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Trafficking and Exploitation

Posted by on January 5, 2015

Trafficking and Exploitation of Latinos in the US
By: Karina Roma

In 2010, there were almost 30,000 Latino immigrants in Durham, ninety percent of which were undocumented immigrants (Johnson). Initially, most Latino immigrants arrived in the southwest, but since the turn of the century, more have settled in new destinations, such as Durham, and other parts of the Southeast, due to opportunities to work in low-skilled jobs.

Pushing forces that lead people to migrate include better life opportunities, poverty as a result of war, political unrest and injustice, and environmental disasters. Businesses provide pulling factors for Latino migration by attracting immigrants in order to attain cheap labor. The sustained demand for cheap labor in the US gives undocumented immigrants an opportunity to work and stay in a country where they face unwelcoming attitudes.

Two different situations can be identified when looking at illegal migration: people immigrating because of human trafficking, and people being smuggled unlawfully in order to find a better life. Labor trafficking is often entangled with illegal immigration and smuggling (Barrick). Trafficking occurs when a migrant is illicitly recruited and/or moved by means of deception or coercion to economically exploit the migrant in ways that violate their fundamental human rights (Johnson). Smuggling, on the other hand, includes two willing parties engaged in payment for transportation with the relationship ending upon reaching destination.

People planning to migrate in order to attain a better life are very susceptible to being victims of trafficking. Many are lured into accepting an opportunity to migrate when promised a decent paying job, but that are in reality exploitative and fraudulent.

Unfortunately, there is a lack of awareness about trafficking of Latino immigrants, especially farm workers. This worsens the problem. Working without pay occurs regularly and getting paid less than promised is also common for undocumented migrants. Owners often “disappear” at the end of the working season and do not pay their workers. Farmers themselves often pay money out of their own earnings to “pay for safety materials and tools” needed to do the job. They are not provided with adequate protection and if they want it, they have to provide for themselves. (Barrick)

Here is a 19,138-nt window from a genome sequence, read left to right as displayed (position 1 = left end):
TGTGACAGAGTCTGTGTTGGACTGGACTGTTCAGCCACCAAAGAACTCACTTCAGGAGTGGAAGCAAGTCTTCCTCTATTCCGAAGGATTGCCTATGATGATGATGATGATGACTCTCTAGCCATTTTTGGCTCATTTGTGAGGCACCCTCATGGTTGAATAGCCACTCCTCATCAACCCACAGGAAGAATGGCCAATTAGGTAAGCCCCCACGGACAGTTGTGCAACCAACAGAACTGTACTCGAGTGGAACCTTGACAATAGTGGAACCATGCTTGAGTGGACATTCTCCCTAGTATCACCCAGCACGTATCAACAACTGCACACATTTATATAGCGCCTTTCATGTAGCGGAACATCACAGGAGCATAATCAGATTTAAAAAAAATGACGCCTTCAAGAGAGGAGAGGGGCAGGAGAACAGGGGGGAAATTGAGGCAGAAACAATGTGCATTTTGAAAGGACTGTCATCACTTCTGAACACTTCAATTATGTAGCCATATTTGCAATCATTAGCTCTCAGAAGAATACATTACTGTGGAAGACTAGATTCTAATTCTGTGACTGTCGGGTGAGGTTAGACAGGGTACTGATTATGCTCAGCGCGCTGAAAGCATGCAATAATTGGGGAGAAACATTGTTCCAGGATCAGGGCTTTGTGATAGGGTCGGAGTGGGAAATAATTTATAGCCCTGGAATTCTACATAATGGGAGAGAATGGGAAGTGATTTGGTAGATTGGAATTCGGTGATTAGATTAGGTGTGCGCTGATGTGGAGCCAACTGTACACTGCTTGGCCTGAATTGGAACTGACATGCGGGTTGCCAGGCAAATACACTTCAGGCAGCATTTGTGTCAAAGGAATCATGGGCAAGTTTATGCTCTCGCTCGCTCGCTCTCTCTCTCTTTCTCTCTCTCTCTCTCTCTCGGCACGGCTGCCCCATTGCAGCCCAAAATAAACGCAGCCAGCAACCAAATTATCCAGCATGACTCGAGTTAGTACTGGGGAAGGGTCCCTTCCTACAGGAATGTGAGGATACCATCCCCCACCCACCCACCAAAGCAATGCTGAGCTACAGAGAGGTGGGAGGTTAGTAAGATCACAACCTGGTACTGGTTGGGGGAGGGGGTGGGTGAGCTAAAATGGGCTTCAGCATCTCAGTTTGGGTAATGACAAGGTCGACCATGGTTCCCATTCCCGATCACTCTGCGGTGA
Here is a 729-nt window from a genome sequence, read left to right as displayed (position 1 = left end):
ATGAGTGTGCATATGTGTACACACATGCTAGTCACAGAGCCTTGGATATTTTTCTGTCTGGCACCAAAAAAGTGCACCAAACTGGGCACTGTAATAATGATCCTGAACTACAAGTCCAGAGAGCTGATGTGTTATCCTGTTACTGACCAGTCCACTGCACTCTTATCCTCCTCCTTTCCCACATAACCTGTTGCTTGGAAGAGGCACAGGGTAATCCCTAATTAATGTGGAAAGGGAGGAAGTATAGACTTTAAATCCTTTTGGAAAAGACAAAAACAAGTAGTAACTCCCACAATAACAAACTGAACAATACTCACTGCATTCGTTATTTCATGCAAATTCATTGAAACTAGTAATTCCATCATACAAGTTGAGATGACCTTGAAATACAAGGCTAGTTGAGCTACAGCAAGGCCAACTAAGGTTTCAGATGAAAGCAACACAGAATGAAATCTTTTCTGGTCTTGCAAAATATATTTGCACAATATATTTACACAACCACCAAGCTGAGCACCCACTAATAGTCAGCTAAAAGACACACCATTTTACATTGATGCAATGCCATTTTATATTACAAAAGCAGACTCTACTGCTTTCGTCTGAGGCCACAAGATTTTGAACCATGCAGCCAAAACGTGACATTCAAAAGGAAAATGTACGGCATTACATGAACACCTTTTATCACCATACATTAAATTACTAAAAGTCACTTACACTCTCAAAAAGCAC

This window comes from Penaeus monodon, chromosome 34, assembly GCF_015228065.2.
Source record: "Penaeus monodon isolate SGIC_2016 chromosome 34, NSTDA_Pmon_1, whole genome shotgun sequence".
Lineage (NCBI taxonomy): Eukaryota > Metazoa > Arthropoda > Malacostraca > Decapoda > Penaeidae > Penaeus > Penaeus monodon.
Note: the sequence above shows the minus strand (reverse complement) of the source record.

Often victims pay to be smuggled into the US and are told that they would have legitimate jobs. Once they arrive, however, they are forced into prostitution such as what occurred in April when people were arrested (30 of which were from Winston Salem) for sex trafficking (Hinton). Law enforcement officers discovered a brothel that formed part of an organized prostitution ring that moved women and girls in and out of the state. Many of the victims were from Guatemala, Honduras and other parts of Central America.

Works Cited

Barrick, Kelle, Pamela K. Lattimore, Wayne J. Pitts, and Sheldon X.Zhang. “When Farmworkers and

Advocates See Trafficking but Law Enforcement Does Not: Challenges in Identifying Labor Trafficking in North Carolina.” Crime Law Soc Change (2014): n. pag. Web. 7 Nov. 2014.

Brennan, Denise. “Migrants at Risk: How U.S. Policies Facilitate Human Trafficking | Dissent

Magazine.” Dissent Magazine. N.p., 24 Mar. 2014. Web. 07 Nov. 2014. <>.

“Durham’s Immigrant Communities: Looking to the Future.” (n.d.): n. pag. The Latino Migration Project. Web. 7 Nov. 2014. <>.

Gushulak, Brian D., and Douglas W. MacPherson. “Health Issues Associate with Smuggling and

Trafficking of Migrants.” Journal of Immigrant Health 2.2 (2000): n. pag. Web. 6 Nov. 2014.

Hinton, John. “UPDATED: 40 Charged in Human Trafficking Case.” Winston-Salem Journal. N.p., 17

Apr. 2014. Web. 07 Nov. 2014. <>.

Johnson, Greg. “Hispanic Migration in Durham, N.C.” Penn Current (2013): n. pag. Web. 7 Nov. 2014.

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